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Inspired by the Exxon Valdez oil spill in 1989, Kevin Costner decided that the world needed a machine that would quickly and safely remove spilled oil from water. So he started building.
It took him more than a decade to perfect, cost him more than $20 million of his own money, and, until recently, had impressed none of the people to whom he had tried to sell it.
In May, however, a desperate BP asked Costner to send them some machines for testing. And yesterday, Costner testified before Congress about those tests and the technology he has demonstrated for BP.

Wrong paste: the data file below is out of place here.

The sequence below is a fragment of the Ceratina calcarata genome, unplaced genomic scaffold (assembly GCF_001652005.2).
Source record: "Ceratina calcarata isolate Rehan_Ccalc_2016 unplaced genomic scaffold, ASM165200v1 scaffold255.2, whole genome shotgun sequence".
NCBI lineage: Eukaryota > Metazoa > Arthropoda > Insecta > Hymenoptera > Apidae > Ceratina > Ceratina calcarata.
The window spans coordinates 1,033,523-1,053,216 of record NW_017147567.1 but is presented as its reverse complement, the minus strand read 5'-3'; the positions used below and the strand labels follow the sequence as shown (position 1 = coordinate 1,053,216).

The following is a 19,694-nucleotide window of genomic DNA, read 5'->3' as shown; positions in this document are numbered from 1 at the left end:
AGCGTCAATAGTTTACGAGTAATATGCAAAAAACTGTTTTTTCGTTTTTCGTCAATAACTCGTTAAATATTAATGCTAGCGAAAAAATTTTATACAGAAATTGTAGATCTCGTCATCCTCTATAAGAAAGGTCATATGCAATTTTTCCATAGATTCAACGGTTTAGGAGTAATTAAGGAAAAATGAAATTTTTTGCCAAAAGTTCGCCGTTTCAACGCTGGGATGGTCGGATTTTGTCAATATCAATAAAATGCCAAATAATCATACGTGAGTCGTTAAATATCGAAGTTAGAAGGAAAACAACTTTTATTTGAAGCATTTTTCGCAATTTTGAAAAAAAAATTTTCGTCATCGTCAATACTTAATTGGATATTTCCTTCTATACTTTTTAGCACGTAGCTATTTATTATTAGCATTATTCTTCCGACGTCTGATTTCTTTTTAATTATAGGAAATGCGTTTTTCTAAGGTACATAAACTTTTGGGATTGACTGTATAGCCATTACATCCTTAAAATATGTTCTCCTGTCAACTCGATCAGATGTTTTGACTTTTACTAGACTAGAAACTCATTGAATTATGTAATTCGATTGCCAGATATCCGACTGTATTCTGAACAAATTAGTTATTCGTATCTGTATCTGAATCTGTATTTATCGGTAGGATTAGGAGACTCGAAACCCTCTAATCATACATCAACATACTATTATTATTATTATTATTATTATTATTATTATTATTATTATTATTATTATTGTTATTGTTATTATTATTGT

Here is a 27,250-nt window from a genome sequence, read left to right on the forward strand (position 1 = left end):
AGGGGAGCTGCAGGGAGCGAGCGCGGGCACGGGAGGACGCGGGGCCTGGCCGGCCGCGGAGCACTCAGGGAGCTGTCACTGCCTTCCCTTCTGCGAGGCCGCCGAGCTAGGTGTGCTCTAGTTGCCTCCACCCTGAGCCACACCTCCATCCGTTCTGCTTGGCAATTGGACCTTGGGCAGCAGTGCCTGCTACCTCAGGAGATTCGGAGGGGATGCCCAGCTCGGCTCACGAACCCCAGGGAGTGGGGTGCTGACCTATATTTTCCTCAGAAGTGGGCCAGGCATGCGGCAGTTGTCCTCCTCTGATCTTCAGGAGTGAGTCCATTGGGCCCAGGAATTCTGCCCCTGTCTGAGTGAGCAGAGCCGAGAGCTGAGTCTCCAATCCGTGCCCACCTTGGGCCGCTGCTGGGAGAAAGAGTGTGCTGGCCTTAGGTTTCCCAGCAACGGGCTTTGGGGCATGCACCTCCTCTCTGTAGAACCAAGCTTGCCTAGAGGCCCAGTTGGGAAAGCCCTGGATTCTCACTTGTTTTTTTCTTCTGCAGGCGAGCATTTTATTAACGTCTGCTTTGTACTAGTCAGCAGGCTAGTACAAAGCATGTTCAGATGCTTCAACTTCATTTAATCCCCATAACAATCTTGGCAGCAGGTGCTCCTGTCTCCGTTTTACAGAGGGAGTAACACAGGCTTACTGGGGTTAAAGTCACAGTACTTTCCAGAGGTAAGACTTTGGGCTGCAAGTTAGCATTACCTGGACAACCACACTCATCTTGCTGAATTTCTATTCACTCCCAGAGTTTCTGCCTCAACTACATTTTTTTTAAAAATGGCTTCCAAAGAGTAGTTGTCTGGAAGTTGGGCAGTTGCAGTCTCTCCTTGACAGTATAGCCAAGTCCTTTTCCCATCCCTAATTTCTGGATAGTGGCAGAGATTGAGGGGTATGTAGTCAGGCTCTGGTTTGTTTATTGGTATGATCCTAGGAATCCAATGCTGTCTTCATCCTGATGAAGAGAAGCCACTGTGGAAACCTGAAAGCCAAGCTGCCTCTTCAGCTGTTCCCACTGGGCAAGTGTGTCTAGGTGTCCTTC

According to the testimony, Costner's machines have worked as advertised, turning oily water into 99.9% clean water and 99.9% waterless oil. BP has been so impressed that they just placed an order for 32 more machines. And other observers have been so impressed that Edison Chouest, a major marine transportation company, wants to work with Costner on developing a boat that specializes in oil spill recovery.
It is is still unclear how fast Costner's technologies can be deployed and how much of an impact they can have on what has become an enormous oil spill. But it seems like they will probably prove more helpful than many of the ideas BP has tried thus far.